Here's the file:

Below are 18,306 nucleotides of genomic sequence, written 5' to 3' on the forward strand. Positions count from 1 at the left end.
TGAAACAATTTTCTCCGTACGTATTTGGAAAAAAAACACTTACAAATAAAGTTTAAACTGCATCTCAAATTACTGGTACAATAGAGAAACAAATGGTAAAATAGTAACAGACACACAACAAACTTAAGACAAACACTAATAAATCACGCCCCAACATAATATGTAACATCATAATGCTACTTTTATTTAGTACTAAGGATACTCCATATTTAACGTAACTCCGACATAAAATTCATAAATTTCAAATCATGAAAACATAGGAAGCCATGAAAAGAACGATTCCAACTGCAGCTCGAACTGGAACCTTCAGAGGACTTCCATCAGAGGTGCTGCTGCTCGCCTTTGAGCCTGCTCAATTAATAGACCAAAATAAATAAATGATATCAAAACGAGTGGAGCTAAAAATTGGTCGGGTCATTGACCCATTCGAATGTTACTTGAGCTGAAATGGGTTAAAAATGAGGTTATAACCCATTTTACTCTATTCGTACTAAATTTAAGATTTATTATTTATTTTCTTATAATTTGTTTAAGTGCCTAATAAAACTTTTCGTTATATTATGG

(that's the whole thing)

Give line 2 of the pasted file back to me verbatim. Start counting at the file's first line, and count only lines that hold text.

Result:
TGAAACAATTTTCTCCGTACGTATTTGGAAAAAAAACACTTACAAATAAAGTTTAAACTGCATCTCAAATTACTGGTACAATAGAGAAACAAATGGTAAAATAGTAACAGACACACAACAAACTTAAGACAAACACTAATAAATCACGCCCCAACATAATATGTAACATCATAATGCTACTTTTATTTAGTACTAAGGATACTCCATATTTAACGTAACTCCGACATAAAATTCATAAATTTCAAATCATGAAAACATAGGAAGCCATGAAAAGAACGATTCCAACTGCAGCTCGAACTGGAACCTTCAGAGGACTTCCATCAGAGGTGCTGCTGCTCGCCTTTGAGCCTGCTCAATTAATAGACCAAAATAAATAAATGATATCAAAACGAGTGGAGCTAAAAATTGGTCGGGTCATTGACCCATTCGAATGTTACTTGAGCTGAAATGGGTTAAAAATGAGGTTATAACCCATTTTACTCTATTCGTACTAAATTTAAGATTTATTATTTATTTTCTTATAATTTGTTTAAGTGCCTAATAAAACTTTTCGTTATATTATGG